The central nervous system is fascinating and extremely complex. Everyone has different sensations and reactions to damaged nerves. What one person may experience after a TKR may be different than the next person. Unfortunately, there is not a whole lot that can be done about damaged nerves. The best way to combat damaged nerves is to massage the affected areas, stretch and do your post-operative exercises.
Nerves do heal and regenerate but the process is slow. you may not know how much the nerve injury will heal until 1-2 years after surgery. The best way to help a nerve heal is to use it, so make sure to keep doing your physical therapy exercises after surgery.
Scar Tissue Formation and Stiffness
Scar tissue and stiffness are normal for anyone after having a total knee replacement. To prevent excessive formation of scar tissue and stiffness you need to be diligent about doing your post-operative exercises.
Focus on stretching and strengthening for better knee extension. Also, be sure to move every 30 minutes to prevent stiffening. It is also helpful to gently massage the incision area multiple times per day to help break up the scar tissue for a less noticeable scar.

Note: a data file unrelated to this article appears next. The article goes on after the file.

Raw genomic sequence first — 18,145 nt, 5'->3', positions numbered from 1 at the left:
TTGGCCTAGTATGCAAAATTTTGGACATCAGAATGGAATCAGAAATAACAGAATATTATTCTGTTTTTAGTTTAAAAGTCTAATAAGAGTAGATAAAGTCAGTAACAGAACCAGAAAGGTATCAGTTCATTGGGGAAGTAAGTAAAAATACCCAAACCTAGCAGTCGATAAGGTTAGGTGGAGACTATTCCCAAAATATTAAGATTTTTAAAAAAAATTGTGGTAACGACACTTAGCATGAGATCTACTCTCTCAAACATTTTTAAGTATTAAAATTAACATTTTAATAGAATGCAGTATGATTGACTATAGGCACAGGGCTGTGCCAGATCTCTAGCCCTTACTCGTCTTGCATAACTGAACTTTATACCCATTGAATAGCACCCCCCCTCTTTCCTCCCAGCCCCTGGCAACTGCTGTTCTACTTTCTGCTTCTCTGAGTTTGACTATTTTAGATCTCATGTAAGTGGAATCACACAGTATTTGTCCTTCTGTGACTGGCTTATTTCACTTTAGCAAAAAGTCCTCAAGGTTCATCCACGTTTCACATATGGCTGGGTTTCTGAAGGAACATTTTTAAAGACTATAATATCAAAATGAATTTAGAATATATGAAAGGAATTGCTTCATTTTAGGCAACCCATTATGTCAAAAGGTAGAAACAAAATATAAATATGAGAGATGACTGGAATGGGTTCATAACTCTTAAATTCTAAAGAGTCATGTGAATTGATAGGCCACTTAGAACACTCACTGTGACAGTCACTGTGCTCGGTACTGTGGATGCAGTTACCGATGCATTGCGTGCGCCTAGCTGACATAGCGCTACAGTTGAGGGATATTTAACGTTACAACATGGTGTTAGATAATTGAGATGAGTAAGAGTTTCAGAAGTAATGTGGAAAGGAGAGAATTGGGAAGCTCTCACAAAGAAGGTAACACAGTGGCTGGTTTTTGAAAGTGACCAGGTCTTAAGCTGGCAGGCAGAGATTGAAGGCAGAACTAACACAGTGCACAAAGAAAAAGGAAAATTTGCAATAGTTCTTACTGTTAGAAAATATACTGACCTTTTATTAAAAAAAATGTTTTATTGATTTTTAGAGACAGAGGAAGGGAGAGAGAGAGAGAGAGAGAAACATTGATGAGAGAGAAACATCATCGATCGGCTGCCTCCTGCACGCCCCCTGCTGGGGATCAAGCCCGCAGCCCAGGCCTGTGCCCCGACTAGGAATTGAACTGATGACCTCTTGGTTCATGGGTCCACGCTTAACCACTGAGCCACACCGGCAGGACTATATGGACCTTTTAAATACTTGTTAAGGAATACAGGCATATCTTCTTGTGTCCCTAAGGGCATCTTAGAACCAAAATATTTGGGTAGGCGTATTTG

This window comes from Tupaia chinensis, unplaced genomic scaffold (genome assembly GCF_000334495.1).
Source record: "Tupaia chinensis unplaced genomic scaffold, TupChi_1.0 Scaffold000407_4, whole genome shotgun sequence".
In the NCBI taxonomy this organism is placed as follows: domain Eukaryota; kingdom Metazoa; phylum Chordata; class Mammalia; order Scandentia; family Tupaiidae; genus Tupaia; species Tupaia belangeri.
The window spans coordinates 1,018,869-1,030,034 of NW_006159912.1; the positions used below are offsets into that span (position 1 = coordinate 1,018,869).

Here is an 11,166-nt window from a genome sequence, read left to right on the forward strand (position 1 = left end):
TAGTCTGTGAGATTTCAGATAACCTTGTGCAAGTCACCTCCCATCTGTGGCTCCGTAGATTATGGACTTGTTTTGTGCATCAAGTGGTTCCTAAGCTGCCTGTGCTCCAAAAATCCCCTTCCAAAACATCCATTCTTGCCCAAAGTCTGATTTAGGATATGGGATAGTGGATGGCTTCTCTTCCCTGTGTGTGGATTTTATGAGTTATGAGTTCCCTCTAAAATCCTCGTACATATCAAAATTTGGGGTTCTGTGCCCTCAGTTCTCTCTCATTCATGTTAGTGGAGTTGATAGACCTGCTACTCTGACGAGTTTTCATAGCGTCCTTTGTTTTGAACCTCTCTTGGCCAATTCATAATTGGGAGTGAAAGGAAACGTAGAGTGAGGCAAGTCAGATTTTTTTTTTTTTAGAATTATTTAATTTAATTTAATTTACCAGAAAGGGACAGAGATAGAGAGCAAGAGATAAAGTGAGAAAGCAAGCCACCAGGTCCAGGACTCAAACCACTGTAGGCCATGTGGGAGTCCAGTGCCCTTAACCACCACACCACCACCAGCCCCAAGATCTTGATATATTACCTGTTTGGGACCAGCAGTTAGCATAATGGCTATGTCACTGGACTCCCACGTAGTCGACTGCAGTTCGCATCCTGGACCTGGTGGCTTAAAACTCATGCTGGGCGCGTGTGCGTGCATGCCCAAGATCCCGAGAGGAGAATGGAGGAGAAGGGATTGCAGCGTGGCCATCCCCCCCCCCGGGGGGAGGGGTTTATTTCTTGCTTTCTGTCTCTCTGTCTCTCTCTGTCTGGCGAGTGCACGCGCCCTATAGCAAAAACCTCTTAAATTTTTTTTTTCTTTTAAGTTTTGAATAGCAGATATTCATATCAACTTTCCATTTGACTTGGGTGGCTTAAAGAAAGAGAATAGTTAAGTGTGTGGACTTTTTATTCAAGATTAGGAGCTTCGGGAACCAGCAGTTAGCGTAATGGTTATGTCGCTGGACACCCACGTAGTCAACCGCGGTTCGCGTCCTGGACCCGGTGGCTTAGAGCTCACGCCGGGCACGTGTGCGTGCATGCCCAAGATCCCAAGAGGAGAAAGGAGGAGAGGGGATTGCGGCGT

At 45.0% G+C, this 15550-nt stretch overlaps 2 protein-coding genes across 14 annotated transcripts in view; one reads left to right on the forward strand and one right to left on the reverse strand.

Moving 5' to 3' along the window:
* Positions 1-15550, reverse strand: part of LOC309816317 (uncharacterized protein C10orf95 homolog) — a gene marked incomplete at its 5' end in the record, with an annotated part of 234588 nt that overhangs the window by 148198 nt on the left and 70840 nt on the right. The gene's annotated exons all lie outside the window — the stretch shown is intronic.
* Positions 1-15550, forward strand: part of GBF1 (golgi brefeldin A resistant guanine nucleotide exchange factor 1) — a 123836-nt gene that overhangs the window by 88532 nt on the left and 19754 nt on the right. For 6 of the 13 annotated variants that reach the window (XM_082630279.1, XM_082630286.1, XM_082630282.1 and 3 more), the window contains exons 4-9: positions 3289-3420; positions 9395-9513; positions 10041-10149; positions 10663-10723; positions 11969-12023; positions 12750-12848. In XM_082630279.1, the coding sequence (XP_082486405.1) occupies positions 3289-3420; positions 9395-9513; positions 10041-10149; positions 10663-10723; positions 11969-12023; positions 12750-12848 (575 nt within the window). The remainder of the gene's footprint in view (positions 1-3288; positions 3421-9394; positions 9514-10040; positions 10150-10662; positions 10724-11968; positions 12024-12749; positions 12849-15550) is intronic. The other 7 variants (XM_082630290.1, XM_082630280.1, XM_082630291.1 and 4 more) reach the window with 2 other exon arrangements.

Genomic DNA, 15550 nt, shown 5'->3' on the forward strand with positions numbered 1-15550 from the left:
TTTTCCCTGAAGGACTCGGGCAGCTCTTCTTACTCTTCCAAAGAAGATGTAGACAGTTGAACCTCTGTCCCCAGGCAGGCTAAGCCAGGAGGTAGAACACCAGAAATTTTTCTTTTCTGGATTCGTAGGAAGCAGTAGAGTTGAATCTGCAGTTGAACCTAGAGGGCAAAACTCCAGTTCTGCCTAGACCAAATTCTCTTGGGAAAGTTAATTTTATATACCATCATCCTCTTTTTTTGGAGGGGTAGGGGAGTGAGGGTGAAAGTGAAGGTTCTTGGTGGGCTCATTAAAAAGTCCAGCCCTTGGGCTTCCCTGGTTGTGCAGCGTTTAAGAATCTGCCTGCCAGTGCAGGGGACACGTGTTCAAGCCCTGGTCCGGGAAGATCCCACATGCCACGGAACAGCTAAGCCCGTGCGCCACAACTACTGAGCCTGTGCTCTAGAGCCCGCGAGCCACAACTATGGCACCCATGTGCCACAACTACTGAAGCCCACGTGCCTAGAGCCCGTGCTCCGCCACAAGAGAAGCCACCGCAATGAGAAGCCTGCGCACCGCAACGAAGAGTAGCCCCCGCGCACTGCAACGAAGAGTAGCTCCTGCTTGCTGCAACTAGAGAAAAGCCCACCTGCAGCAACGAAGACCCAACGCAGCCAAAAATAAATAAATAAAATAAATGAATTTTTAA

If you are a back sleeper, try to avoid using a pillow under your knee as this can also cause stiffness and delay healing.
Smoking and Proper Nutrition
If you have not already done so; QUIT SMOKING, at least until you are recovered. Smoking delays the healing process because it restricts the flow of oxygen through the bloodstream.
Eating a nutritious diet and drinking plenty of water is also highly recommended. The better your overall health the faster you will heal and be able to get back to your regularly scheduled life.
Awareness Causes Fewer Complications
Being aware of possible complications after having a major surgery helps you handle them in a timely fashion. Practicing a healthy lifestyle and following your doctor and physical therapist’s recommendations will reduce the risk of complications and allow you to heal faster.
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Disclaimer: The information provided in this post is for educational purposes only. This is not a substitute for a medical appointment. Please refer to your physician before starting any exercise program.